Discussion in 'Tae-Kwon-Do' started by Kong Soo Do, Aug 15, 2012.
Hmm, simple but fascinating. If anyone can share similar KKW poomsae ideas, I'd love to read them.
Here is one of the surface level applications from Bassai Dai (Pal Sek De).
The scoop block from 14-15 seconds in of the video is frequently interpreted as trapping the leg off kick and then using the limb to dump the attacker to the ground.
Kata and forms contain specific movement sequences for a reason. Within these specific movement sequences we find the applications, be they b-p-k in nature or more advanced such as locks, throws etc. The movement sequences have no need of being changed in-and-of-themselves, otherwise we've changed the meaning of the movement sequence completely. Replacing a middle punch with the rear hand with a back leg roundhouse kick is a completely different movement sequence and is not represented by the form. While it very well may have excellent application in sparring or an altercation, it isn't what is represented in that portion of the form. In essence, you have stretched the form beyond recognition during this particular portion. Don't take this as an jab at you Glenn, I'm telling you clearly that it isn't right up front. What you have described above isn't an application from the form you've mentioned at that particular movement sequence.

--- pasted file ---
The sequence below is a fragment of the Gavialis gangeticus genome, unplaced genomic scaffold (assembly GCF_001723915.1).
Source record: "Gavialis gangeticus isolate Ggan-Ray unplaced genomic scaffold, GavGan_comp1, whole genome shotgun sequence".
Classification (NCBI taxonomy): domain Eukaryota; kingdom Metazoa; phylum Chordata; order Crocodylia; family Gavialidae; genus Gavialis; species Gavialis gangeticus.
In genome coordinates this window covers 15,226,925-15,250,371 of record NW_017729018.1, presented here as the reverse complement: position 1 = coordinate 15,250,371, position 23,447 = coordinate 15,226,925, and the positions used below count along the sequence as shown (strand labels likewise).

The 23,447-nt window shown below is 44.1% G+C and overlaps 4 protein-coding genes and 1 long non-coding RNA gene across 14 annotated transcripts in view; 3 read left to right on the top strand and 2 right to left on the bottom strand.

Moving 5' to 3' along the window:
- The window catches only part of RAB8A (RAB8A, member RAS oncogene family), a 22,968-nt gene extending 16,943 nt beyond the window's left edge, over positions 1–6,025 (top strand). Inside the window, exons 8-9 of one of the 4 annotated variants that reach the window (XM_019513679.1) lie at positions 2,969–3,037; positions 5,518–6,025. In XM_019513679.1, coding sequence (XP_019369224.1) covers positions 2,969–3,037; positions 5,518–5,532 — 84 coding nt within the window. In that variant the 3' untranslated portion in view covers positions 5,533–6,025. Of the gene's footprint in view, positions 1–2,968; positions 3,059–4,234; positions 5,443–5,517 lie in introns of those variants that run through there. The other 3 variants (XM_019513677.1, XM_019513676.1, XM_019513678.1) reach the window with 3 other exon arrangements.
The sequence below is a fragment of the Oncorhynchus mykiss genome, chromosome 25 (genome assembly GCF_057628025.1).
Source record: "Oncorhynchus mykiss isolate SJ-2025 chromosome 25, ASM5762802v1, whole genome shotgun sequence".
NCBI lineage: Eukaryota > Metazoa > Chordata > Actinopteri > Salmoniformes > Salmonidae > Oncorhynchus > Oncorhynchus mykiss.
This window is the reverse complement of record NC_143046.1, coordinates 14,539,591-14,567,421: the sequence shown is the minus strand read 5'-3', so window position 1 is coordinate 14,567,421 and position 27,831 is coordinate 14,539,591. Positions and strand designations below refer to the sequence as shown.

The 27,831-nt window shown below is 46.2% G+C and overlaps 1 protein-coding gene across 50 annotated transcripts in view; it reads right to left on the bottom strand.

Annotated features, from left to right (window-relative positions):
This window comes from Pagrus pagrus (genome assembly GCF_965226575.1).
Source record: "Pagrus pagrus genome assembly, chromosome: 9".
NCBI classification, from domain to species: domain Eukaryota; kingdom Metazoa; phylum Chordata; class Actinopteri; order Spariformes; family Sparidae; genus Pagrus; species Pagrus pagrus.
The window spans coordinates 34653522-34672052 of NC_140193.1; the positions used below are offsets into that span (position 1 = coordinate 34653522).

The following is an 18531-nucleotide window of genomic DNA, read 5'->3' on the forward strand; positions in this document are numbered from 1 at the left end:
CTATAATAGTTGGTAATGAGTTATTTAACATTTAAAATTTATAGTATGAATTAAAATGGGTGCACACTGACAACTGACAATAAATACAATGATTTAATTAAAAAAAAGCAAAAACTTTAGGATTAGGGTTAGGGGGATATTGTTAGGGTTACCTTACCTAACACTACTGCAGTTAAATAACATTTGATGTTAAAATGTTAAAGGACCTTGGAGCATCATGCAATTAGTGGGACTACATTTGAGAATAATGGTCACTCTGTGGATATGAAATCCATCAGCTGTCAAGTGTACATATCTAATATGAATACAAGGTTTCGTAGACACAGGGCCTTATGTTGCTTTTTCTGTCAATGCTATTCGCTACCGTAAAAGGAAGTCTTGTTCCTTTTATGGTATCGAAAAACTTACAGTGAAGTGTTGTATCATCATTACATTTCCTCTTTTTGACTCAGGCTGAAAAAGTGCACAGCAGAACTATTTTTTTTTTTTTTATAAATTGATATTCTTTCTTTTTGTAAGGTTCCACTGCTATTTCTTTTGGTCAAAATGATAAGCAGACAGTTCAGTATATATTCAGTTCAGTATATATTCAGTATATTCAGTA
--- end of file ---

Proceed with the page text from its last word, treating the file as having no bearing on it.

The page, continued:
One of the possible applications mentioned for this form, at this particular movement sequence was the hammer fist. This application does not alter the actual movements of the form at the portion discussed. It does not replace this or that movement in favor of another. Another application was a forearm strike (also referred to a half-spear), off-balancing movement and strike using the bottom forearm of the right arm. Again, this application fits the actual movements of the form, at this particular sequence. Nothing has had to be substituted or replaced.
Again, just to be clear, no jab and no disrespect intended. But we all need to be very careful about altering a form from what the creator of the form presented. We can't replace whole sections in place of something else and say it is an application of the form in question. We need to use what is contained in the form itself.
That's Grandmaster HWANG, In-Sik, 8th Dan. He was and might still be Plural Professor at Anyang Technical College in Korea, and chairman of the Education Committee at the Kukkiwon.
We are not talking about "kata" but rather "korean forms and applications". So any statement regarding kata does not apply here.
Locks and throws are not "more advanced" than striking.